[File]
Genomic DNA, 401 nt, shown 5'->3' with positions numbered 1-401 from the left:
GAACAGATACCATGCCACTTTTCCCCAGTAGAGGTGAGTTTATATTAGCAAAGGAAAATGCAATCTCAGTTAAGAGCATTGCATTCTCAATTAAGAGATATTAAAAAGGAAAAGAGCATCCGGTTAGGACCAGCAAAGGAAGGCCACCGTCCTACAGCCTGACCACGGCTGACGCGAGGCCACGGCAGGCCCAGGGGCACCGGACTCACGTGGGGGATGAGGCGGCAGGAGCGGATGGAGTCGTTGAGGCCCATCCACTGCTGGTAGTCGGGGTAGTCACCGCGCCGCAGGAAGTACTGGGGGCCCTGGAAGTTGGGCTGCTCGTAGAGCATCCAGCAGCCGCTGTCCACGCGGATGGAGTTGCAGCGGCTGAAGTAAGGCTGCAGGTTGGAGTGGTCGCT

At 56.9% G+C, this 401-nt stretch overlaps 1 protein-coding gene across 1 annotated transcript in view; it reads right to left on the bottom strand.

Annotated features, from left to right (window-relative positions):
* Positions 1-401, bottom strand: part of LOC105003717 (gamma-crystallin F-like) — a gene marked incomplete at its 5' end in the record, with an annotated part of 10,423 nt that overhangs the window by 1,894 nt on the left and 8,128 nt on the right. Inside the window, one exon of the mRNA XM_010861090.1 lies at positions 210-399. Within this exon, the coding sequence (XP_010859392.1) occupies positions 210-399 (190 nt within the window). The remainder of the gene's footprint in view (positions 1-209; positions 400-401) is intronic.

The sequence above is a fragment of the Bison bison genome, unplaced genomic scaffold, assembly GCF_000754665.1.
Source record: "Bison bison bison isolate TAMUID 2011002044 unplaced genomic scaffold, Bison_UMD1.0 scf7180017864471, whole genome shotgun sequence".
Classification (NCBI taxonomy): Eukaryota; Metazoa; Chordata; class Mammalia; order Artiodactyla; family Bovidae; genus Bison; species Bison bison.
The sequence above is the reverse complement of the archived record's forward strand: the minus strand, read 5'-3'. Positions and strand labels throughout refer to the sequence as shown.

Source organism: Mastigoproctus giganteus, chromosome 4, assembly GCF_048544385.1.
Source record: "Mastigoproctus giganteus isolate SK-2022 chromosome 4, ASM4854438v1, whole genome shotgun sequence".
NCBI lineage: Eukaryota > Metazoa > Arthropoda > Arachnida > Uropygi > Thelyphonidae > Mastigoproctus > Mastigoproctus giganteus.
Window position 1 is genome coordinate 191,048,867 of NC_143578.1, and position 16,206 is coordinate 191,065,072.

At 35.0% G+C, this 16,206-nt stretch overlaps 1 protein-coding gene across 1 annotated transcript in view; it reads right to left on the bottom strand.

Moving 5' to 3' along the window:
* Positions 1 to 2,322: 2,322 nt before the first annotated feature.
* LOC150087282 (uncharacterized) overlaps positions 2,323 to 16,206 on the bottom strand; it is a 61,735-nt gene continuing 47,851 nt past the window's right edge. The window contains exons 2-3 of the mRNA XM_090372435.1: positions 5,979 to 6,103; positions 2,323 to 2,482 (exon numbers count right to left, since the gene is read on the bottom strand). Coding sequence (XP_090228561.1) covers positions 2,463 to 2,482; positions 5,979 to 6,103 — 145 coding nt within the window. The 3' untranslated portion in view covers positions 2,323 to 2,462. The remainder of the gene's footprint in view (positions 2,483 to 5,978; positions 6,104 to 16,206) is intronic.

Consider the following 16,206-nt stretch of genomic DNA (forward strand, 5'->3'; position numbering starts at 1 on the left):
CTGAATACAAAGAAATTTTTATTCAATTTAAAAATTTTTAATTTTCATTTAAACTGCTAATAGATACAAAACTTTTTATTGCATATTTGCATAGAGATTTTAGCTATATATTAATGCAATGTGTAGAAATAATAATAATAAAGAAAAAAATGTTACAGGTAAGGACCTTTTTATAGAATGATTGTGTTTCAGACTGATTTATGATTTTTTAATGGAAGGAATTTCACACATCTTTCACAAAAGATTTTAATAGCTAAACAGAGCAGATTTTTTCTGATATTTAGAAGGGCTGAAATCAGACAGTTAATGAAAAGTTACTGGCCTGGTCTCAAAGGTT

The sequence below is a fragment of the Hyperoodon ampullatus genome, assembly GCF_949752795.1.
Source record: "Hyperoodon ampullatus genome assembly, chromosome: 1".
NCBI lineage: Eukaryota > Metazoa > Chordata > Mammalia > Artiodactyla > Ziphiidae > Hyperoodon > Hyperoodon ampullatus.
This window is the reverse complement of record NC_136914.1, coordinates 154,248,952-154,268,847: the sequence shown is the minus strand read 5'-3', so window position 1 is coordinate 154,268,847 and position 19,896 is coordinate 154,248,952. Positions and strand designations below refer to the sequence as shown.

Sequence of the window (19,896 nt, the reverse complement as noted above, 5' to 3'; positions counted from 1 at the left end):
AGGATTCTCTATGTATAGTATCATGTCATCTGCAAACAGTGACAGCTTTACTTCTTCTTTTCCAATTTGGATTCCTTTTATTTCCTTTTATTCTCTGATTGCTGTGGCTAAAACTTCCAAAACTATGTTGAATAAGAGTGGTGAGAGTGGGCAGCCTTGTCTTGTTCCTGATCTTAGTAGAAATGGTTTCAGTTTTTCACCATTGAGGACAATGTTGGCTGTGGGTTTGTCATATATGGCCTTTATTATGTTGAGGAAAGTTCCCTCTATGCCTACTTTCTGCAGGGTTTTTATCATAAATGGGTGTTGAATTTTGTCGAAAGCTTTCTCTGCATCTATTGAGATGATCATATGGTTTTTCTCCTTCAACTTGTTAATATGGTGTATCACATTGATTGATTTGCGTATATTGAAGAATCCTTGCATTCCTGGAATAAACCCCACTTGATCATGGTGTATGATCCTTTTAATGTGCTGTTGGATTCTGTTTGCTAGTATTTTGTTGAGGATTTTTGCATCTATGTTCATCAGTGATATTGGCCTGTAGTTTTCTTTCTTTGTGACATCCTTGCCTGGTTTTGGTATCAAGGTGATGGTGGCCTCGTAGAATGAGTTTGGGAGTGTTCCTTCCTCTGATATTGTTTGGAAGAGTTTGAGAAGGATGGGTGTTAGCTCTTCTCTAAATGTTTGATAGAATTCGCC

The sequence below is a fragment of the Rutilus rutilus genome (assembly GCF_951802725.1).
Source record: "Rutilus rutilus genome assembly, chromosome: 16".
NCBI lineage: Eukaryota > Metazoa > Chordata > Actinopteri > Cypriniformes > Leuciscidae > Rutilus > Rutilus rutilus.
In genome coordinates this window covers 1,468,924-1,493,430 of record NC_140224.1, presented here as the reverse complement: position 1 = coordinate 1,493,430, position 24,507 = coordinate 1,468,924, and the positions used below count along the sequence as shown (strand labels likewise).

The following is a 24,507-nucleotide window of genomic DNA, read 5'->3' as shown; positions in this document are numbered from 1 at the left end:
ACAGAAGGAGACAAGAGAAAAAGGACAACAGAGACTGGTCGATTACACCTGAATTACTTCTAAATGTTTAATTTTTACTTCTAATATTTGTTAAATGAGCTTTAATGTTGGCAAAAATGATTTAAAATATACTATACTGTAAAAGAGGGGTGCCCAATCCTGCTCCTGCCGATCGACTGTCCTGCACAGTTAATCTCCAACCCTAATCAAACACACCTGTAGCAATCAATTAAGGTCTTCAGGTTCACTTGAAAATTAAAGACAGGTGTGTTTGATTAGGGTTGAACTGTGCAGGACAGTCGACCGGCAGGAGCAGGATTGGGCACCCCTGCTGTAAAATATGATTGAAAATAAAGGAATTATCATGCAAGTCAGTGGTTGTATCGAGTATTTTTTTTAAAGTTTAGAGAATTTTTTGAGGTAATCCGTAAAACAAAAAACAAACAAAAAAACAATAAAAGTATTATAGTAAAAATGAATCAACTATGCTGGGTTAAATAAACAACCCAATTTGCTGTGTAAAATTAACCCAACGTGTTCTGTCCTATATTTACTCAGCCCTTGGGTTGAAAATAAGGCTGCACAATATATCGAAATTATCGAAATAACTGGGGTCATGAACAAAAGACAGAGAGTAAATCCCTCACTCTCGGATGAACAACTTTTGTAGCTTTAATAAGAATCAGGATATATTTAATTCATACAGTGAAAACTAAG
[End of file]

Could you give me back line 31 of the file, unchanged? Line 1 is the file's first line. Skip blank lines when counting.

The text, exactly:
ACAGAAGGAGACAAGAGAAAAAGGACAACAGAGACTGGTCGATTACACCTGAATTACTTCTAAATGTTTAATTTTTACTTCTAATATTTGTTAAATGAGCTTTAATGTTGGCAAAAATGATTTAAAATATACTATACTGTAAAAGAGGGGTGCCCAATCCTGCTCCTGCCGATCGACTGTCCTGCACAGTTAATCTCCAACCCTAATCAAACACACCTGTAGCAATCAATTAAGGTCTTCAGGTTCACTTGAAAATTAAAGACAGGTGTGTTTGATTAGGGTTGAACTGTGCAGGACAGTCGACCGGCAGGAGCAGGATTGGGCACCCCTGCTGTAAAATATGATTGAAAATAAAGGAATTATCATGCAAGTCAGTGGTTGTATCGAGTATTTTTTTTAAAGTTTAGAGAATTTTTTGAGGTAATCCGTAAAACAAAAAACAAACAAAAAAACAATAAAAGTATTATAGTAAAAATGAATCAACTATGCTGGGTTAAATAAACAACCCAATTTGCTGTGTAAAATTAACCCAACGTGTTCTGTCCTATATTTACTCAGCCCTTGGGTTGAAAATAAGGCTGCACAATATATCGAAATTATCGAAATAACTGGGGTCATGAACAAAAGACAGAGAGTAAATCCCTCACTCTCGGATGAACAACTTTTGTAGCTTTAATAAGAATCAGGATATATTTAATTCATACAGTGAAAACTAAG